{Our little town has quite a bit of interesting history. It used to drive me crazy when I was a teenager (as I can say now that I'm *ahem* an adult :) and kids my age always talked down about our hometown and about how it had nothing to offer. You just have to know where to look.}

 {My mom's going to get me for posting this picture.}

Some historical costumes of the period:

Part of the Titanic exhibit.

A poster advertising a benefit concert for Titanic victims, with an illustration by Charles Gibson.

An exercise machine similar to one on the Titanic:

The parlor of the house (and the gorgeous piano).

So that was my birthday. :) I came home and cross-stitched while watching Andy Griffith. It was a good day.

P.S. Thanks for all of the amazing feedback on my handbound journal! I will definitely do a tutorial soon. I won't promise when, exactly, but sometime over the next couple of weeks. I'm feeling motivated and inspired with ideas for my Etsy shop right now, and I need to take advantage of that, so the tutorial may have to wait a week or two. But it will come. :)

Until next time,

Thursday, April 19, 2012

Handbound {faux} leather journal.

I usually need a new journal about every six months to a year. I used to just buy journals (this was my favorite store-bought one ever...I got it right after high school graduation), but I'm sort of picky about what I like and I could rarely find one that was perfect and in my price range. For example, I don't like lined journals- I like blank ones.

So I started getting interested in bookbinding. I think it's incredible that you can basically make a book using only leather, paper, and thread (and a tool to punch holes with). No glue required. You can make books as simple or as elaborate as you want, and you can make a journal exactly like you want. And there's just something special about writing in a book that you made yourself.

I haven't quite made one that I'm perfectly happy with, but this is the closest one so far. :) I think this is my third handmade journal, and my sixth handbound book.

I used fake leather for the outside and fake suede for the inside. I'm not one of those people who has anything against using real leather...I would have preferred it. This synthetic stuff is kind of yucky to sew (the wrong side of it is terrible) and it frays in a weird way. But Hobby Lobby is really limited on their leather and they don't sell the size pieces I needed. The tie closure is real leather, though.

It wasn't pleasant to sew, but it does look nice with its fake embossed design.

The binding. I just used the waxed thread (from the HL leather section) that I always use. I learned how to do this kind of binding from the video tutorials here.

The journal is about 6.5 x 9 inches closed. I finally remembered to do the cover flap on this one! I always forget to account for that when I'm measuring. :) Actually, I still accidentally cut the fabric a little small this time, but I had enough left over to redo it.

There's a little pocket on the inside cover. I also cut the tail of the binding thread long enough to make a bookmark, like usual.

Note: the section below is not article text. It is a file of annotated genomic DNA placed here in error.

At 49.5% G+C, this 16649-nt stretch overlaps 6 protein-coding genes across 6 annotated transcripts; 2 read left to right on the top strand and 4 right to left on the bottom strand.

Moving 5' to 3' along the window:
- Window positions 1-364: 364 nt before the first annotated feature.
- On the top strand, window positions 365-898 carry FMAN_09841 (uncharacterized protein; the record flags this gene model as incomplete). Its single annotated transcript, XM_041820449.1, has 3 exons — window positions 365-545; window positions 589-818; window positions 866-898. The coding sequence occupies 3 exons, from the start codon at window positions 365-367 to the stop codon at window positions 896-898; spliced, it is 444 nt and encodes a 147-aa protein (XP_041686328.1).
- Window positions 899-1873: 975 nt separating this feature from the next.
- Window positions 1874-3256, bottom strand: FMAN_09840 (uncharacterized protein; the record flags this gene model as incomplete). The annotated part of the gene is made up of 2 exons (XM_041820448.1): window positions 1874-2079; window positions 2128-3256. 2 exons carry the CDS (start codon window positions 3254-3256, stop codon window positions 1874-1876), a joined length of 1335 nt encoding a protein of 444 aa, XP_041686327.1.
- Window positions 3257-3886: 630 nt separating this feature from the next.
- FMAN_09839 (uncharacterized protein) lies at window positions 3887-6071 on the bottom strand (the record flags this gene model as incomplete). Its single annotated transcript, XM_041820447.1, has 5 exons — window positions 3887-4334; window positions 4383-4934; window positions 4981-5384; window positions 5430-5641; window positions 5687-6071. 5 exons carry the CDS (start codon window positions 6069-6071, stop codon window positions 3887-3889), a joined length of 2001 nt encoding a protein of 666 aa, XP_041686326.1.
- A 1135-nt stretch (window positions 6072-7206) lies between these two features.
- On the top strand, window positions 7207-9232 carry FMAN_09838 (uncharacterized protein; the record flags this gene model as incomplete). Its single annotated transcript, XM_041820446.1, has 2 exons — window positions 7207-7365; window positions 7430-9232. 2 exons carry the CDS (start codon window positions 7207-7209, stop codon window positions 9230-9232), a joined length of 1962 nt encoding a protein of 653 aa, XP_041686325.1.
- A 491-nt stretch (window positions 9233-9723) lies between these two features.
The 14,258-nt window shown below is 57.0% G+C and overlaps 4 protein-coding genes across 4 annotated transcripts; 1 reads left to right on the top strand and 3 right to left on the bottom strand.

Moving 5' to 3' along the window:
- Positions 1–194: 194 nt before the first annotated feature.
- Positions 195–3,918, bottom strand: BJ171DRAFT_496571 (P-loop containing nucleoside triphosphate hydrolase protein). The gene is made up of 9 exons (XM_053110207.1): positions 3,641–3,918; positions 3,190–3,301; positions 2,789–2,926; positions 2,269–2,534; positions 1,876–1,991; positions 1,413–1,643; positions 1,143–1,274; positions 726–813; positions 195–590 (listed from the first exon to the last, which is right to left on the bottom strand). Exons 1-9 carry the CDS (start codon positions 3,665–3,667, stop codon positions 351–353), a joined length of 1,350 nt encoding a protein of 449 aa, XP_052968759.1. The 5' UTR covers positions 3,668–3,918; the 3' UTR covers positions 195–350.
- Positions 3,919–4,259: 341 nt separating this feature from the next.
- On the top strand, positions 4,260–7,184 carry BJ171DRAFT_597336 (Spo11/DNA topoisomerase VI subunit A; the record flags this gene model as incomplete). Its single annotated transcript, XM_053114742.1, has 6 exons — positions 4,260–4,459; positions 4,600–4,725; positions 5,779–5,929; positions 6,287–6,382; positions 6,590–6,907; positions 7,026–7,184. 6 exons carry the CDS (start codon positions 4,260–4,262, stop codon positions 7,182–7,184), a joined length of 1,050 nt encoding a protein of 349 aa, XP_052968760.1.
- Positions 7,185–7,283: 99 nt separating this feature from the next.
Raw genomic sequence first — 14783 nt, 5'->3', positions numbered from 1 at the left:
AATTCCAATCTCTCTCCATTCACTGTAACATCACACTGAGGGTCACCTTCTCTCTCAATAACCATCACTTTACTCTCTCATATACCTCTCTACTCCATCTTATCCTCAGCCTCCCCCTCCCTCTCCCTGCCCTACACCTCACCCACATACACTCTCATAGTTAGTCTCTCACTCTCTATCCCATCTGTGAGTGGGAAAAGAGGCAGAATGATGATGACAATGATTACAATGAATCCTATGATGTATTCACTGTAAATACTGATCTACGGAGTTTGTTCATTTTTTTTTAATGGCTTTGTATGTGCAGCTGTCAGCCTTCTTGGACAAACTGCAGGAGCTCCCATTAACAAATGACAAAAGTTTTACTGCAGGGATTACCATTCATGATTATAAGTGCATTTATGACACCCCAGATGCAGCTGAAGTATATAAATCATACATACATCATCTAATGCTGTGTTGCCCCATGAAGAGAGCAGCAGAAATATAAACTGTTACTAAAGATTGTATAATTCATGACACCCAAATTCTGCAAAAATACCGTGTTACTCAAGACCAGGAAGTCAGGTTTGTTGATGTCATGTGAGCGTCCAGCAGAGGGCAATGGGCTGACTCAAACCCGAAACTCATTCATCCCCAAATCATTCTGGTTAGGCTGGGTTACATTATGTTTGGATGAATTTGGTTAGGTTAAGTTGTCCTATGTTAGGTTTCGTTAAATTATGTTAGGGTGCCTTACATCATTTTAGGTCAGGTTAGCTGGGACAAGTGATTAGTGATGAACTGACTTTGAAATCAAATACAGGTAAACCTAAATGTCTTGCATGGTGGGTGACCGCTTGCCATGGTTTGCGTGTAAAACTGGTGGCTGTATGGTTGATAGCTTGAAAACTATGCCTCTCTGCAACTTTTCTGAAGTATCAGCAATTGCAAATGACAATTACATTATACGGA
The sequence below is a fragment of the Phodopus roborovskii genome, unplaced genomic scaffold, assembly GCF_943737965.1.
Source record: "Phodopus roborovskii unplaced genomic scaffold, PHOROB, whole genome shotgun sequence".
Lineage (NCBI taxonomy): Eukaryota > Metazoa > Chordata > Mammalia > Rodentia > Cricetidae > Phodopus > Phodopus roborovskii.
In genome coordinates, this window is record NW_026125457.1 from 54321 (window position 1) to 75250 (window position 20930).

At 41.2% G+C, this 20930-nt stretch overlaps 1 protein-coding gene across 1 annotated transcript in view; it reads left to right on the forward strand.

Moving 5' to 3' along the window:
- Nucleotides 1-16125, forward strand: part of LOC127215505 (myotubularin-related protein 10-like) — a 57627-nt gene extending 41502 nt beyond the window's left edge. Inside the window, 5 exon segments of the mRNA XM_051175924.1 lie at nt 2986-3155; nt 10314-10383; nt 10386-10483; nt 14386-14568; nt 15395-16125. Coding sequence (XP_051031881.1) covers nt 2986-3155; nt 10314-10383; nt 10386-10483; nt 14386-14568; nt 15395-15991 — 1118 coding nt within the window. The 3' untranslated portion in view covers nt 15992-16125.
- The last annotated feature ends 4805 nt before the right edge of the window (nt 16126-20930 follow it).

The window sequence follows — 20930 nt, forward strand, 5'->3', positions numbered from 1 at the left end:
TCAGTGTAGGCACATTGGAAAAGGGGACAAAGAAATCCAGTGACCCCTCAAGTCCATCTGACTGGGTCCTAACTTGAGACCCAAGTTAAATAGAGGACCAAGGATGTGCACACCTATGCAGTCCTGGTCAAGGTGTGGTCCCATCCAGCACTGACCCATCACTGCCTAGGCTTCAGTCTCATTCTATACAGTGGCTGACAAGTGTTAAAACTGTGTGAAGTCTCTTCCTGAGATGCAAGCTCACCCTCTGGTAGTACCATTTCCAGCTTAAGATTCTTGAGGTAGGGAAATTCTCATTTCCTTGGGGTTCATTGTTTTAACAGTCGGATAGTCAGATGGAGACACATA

There are six signatures, and each one has six pages folded in half. I use this art paper for the pages.

Making the book was fairly simple. I've thought about doing a tutorial on how to make a book like this...would anybody be interested in that? Let me know in the comments, and if enough people are interested, I'll see what I can do. :) I'm itching to do a real tutorial here on the blog, and I have a couple of ideas, but I'm sort of undecided so far.

Until next time,

Monday, April 16, 2012

Crafty characters.

I didn't get around to rewatching and reviewing '97 Titanic this weekend...sorry! But I had a very good excuse- a wedding in the family. :) More on that in a later post. Anyway, I hope you guys enjoyed my reviews of the lesser known Titanic films.

I've made several things lately that I want to share this week, so I guess I'll start with these sweet little sewing and crafting notions that I recently embroidered {they're now hanging in my sewing corner}. They're from this Wild Olive pattern.

More patterns than these came in the set...I might go back and do more later, like the cute pair of scissors. I didn't have any colors in mind going into this- I just randomly picked colors that I liked. :) And I knew that I wanted to frame them all in different ways and different colors. So I painted one of the hoops, wrapped ribbon around two of them, and wrapped fabric strips around two of them. They're all in 4 inch hoops except the rotary cutter/embroidery floss one, which is a 6 inch hoop.

I used at least a little metallic floss in every hoop, except the yarn one. Because sometimes I just like for things to be a little more complicated. :) Can you see it? I used mostly silver but a little gold.

I don't know why the tape measure is sad, but he's probably my favorite (tied with the yarn one). That's why I used yellow for him. :)

Is is weird that, with certain ones of my finished embroidery pieces, I can remember exactly what I was watching when I was stitching them? I made these while watching While You Were Sleeping (twice- I had never seen it before and got it through Netflix, and I loved it) and Sleepless in Seattle (didn't like that one very much. A little too stalkerish). This one I stitched while I watched Hitchcock's Psycho for the first time last fall. :)

I don't know why I have memories like that ingrained in certain pieces. I know which two I worked on in the waiting room last year when my brother was in the hospital for surgery. As for some of my other ones, I really have no idea what was going on at the time. Strange.

{P.S. Sorry these photos are dark...I took them about two weeks ago, and I can't take any new ones yet. Because my poor little ancient digital camera messed up during the wedding on Saturday, and unfortunately I'm going to have to buy a new one this week.}

Until next time,